Eatin' on the Ritz
Victor's (921 Canal St., 524-1331), the Ritz-Carlton's fine-dining restaurant, is extending its incredible summer dining special until the end of the year. Monday through Thursday evenings, Chef Frank Brunacci's seven-course degustation menu (the petits fours tray makes eight) costs only $45, a $30 discount. This is not an advertisement; this is a very strong suggestion from someone who's been there: save up for this. You'll discover tastes you didn't know existed, and more eclectic ones than those you might expect to find at the Ritz. Of course they hope you'll splurge on wine, but I noticed no slack of service when I penny-pinched with the least-expensive bottle on the list last summer.
Back in the Game
Casamento's (4330 Magazine St., 895-9761) is open again after the usual summertime hiatus. Reports are that rains have plumped the oysters more than usual this season. Down the street, a Mona's Cafe sign is hanging outside the former location of Toyama Sushi (4126 Magazine St.). The new Middle Eastern cafe and retail shop is slated to open in mid-October.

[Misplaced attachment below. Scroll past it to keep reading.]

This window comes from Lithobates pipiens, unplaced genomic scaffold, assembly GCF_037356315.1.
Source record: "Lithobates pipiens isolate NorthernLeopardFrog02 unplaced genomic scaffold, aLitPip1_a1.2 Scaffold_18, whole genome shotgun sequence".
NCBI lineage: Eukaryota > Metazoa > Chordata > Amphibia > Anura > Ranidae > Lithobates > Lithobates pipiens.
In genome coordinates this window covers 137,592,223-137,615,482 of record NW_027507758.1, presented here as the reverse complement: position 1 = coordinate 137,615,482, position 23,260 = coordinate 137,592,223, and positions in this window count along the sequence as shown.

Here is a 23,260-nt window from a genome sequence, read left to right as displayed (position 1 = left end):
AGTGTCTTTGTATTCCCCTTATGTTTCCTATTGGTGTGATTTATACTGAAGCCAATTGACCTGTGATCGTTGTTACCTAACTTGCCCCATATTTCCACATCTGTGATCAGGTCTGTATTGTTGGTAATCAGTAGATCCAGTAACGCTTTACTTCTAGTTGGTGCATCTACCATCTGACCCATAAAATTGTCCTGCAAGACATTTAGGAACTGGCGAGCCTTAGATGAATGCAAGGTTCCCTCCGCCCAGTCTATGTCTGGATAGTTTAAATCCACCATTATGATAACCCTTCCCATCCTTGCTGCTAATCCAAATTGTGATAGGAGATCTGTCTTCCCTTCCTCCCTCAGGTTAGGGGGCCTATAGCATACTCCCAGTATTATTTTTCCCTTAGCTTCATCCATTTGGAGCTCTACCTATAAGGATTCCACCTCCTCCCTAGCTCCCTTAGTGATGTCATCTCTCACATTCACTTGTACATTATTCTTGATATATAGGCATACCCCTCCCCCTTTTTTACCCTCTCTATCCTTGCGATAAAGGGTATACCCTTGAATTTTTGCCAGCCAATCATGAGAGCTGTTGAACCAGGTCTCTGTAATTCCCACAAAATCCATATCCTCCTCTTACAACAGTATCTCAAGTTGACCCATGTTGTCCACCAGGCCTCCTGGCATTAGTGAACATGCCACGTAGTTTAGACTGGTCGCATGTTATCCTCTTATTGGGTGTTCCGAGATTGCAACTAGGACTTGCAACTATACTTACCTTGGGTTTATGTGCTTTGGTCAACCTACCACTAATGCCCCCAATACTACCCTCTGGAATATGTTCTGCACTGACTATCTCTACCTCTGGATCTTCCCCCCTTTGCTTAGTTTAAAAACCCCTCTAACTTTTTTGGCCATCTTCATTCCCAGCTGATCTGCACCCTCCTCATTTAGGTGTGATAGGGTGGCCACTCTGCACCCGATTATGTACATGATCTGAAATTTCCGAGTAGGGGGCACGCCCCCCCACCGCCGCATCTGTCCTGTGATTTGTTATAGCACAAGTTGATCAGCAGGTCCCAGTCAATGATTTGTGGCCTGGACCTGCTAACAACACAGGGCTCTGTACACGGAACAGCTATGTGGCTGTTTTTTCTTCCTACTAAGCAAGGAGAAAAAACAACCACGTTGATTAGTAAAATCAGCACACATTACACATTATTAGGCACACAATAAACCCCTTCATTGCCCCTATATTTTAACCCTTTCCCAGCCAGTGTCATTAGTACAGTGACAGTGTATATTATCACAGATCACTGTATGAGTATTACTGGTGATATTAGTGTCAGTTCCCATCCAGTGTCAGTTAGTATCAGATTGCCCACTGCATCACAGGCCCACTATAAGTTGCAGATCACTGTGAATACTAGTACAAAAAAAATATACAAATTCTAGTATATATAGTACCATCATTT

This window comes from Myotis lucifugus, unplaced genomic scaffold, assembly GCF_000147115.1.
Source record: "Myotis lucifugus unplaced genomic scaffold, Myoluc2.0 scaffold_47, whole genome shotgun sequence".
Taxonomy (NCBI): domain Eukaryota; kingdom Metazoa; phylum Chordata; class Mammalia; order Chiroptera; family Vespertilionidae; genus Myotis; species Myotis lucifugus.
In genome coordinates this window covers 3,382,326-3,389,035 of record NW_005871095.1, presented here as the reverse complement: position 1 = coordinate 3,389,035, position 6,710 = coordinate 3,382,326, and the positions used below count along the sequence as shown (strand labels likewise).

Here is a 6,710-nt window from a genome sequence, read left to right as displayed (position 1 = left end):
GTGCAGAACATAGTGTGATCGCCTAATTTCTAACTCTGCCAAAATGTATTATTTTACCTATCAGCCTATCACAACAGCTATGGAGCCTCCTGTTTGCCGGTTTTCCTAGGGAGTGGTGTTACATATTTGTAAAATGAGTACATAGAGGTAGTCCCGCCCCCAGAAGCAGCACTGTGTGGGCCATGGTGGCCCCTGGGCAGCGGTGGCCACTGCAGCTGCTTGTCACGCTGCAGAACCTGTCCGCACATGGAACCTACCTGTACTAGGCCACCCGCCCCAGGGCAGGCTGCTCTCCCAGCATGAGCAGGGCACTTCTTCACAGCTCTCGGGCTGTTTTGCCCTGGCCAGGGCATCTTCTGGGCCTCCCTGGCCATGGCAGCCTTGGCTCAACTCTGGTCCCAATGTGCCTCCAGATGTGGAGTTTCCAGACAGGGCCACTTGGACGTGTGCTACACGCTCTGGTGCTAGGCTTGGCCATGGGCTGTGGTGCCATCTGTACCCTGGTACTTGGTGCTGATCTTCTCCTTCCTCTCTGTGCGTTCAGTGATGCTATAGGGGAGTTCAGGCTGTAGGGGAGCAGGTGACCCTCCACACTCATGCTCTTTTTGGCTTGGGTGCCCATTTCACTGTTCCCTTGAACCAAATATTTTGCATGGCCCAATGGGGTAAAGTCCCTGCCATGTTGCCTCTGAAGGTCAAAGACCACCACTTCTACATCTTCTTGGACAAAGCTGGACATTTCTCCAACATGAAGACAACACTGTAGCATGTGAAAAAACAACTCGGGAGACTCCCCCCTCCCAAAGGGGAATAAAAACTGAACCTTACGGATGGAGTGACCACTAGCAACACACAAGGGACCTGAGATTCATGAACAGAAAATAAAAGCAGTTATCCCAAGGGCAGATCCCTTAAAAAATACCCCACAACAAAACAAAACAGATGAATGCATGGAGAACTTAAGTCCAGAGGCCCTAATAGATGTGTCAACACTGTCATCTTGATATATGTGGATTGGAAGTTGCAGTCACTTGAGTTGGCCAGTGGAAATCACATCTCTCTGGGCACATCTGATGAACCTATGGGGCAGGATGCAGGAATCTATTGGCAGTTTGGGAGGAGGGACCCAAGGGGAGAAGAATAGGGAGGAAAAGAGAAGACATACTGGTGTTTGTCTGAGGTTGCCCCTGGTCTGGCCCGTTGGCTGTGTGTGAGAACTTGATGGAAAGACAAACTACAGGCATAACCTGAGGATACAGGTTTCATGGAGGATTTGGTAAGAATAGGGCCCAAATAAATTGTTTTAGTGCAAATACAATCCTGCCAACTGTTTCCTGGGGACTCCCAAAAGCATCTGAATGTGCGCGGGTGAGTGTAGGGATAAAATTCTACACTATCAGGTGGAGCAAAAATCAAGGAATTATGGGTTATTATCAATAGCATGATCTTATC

New to the Game
Mid-October will also bring the unveiling of Rene Bistrot (817 Common St., 412-2580). The new restaurant's chef, Rene Bajeux, recently left the Windsor Court's Grill Room to work with Rene Bistrot General Manager Leonardo Verde. They are accepting reservations.
The fall schedule for our local Slow Food convivium is full up with events for both members and wannabes. On Sunday, Oct. 7, join the Mauthe Family (of Creole cream cheese fame) for an afternoon of education and potlucking on their Folsom dairy farm. In addition, a tour of the Gendusa Bakery is scheduled for Tuesday, Oct. 23. To register for either event, or for more information about Slow Food, call Poppy Tooker at 899-7374 or email firstname.lastname@example.org.
Slow Food will play a significant and ongoing role in another upcoming event, a third Crescent City Farmers Market. If plans run as scheduled, beginning Oct. 25 you'll find fresh produce, live plants and locally prepared foods every Thursday evening from 4 p.m. to 7 p.m. on the site of the renovated American Can Company in Mid City. On the first Thursday of every month, Slow Food will fry calas to sell at the market. The sweet fried rice balls have been traced back to African slaves and were regular street food fixtures in the French Quarter prior to World War II. The international Slow Food community recognizes calas as an endangered recipe of historical significance. -- Roahen